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Barack Obama Photo: Reuters
Barack Obama Photo: Reuters
 
 

Obama’s brilliant speech

Op-ed: President’s AIPAC speech was not meant for Bibi, but rather, for Israel’s concerned citizens

Attila Somfalvi
Published: 03.09.12, 01:16 / Israel Opinion

If we can sum up Barack Obama’s AIPAC speech in two words, they would be “trust me.” After all the speculations and talk about his lacking commitment to Israel’s security, the president wanted only one thing: To instill a sense of security in his listeners whereby Israel is safe as long as he’s at the helm.

 

Given the political reality in the US and the pressure exerted on the president on the Iranian issue, and against the backdrop of grave concerns about a dramatic rise in oil and fuel prices, Obama delivered the wisest political speech imaginable.

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Obama turned directly to his voters, took a jab at his Republican rivals, embraced President Shimon Peres, and spoke above Prime Minister Benjamin Netanyahu’s head – directly to Israel’s concerned, fearful citizens. To use a Netanyahu phrase, Obama spoke “dugri.” When you need me, I back you up, Obama said.

 

The president also made sure to take a jab at Netanyahu, in a sophisticated way. When talking about Israel’s leadership, he mentioned Defense Minister Ehud Barak in the same breath with Netanyahu, as if Barak was an integral part of the PM, or at least its better half.

 

Obama is in the midst of an election year. In recent months, he has been boasting an improvement in the US economy and a significant decline in unemployment figures. However, the skyrocketing oil and fuel prices are a dramatic factor in the American public discourse. Should they keep rising, US citizens may lose patience with the current Administration.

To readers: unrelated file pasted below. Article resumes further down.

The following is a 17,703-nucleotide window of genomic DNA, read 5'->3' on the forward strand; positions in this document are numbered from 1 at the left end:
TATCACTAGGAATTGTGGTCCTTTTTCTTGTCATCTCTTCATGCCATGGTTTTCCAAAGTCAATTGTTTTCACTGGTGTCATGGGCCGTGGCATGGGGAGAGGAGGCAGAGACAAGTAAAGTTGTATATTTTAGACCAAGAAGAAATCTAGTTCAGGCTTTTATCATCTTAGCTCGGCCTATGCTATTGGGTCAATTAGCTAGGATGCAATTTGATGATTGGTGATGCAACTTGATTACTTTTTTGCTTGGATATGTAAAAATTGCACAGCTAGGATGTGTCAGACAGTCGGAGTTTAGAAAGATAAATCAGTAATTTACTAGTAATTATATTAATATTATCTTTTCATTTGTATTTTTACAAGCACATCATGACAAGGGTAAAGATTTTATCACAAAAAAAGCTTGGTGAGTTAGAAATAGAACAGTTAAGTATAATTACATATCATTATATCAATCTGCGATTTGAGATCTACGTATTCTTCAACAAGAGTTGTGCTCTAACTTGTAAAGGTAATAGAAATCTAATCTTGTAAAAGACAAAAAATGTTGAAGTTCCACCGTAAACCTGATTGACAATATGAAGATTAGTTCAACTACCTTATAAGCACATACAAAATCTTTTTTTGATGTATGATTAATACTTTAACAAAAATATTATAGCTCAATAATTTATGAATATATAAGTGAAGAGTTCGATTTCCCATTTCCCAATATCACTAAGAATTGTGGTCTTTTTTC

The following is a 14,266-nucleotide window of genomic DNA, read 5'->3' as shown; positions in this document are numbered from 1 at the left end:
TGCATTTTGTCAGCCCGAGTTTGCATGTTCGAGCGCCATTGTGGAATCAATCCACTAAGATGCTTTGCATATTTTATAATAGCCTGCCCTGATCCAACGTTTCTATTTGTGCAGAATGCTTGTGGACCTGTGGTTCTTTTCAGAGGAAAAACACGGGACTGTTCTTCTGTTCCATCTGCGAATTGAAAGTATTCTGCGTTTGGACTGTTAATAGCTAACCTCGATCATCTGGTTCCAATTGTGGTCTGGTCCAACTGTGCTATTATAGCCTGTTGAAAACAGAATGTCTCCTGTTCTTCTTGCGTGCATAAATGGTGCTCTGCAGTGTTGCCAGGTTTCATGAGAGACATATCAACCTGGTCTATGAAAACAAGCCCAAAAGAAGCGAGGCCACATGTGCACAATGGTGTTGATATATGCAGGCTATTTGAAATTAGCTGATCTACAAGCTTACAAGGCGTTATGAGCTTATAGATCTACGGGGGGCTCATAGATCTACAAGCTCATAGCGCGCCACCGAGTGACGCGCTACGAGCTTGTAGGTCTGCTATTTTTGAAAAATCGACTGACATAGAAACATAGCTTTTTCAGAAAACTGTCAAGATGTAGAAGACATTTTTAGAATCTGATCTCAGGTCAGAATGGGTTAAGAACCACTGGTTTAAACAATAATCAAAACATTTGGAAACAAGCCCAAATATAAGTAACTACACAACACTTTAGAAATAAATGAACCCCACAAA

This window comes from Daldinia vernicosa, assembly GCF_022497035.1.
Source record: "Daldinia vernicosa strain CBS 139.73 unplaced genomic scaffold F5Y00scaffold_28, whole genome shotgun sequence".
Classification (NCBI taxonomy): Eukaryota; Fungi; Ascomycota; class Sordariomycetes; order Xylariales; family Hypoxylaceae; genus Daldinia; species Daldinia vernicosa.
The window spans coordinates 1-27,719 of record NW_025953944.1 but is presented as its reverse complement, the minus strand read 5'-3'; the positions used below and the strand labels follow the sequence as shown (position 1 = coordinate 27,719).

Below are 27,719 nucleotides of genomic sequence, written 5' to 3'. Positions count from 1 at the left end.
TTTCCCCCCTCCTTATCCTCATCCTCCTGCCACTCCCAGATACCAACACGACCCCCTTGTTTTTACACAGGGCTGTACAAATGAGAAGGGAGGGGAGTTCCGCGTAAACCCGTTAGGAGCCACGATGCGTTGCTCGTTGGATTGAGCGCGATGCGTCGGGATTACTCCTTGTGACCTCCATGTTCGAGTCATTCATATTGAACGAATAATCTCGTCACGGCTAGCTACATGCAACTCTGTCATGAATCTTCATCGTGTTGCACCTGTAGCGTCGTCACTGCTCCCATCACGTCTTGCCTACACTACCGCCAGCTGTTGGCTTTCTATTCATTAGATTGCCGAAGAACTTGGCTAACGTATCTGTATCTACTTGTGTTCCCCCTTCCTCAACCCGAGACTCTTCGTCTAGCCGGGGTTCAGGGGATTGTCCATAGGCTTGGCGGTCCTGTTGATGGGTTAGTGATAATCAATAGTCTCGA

There’s still time left 

This is why Barack Obama spoke so logically to his listeners. This is why he almost spelled out the full list of diplomatic and security steps undertaken by his Administration in recent years in order to stand by Israel. This is why he emphasized so much the diplomatic option vis-à-vis Iran and turned to the logic of Israel’s citizens and to the common sense of our government ministers.

 

When he turned to Israelis’ common sense, Obama almost begged them to allay the tensions and asked for an end to the beating of war drums and the battle chatter that pushes global oil prices up. There is still time left, the US president said, the sanctions shall be tightened, the Iranians are feeling the pressure, and we are keeping our finger on the pulse. There’s a chance for diplomacy. There is no need to rush to pull the trigger. Stop talking about war. Trust me.

 

In a brilliant step, Obama’s speech writers made his words “Israeli.” At a certain point in his speech, he spoke “Israeli” – he talked about sending soldiers to the battlefield, about the fatalities that never returned, about his thoughts and about the trials and tribulations of war.

 

Obama spoke exactly like every Israeli leader spoke in recent decades. He spoke like Rabin, Peres and Barak, and even like Sharon and Olmert. He spoke of bereavement and the pain of the families, and said war should be the last option. If there is no choice, the president stressed, I will not hesitate to resort to the military option, and I will not prevent Israel from defending itself.

 

After such speech, and following the warm meeting between Obama and Peres, and the apparently less-warm meeting with Netanyahu, we can assume that the public discourse on Iran will change, at least for some time.

 

 

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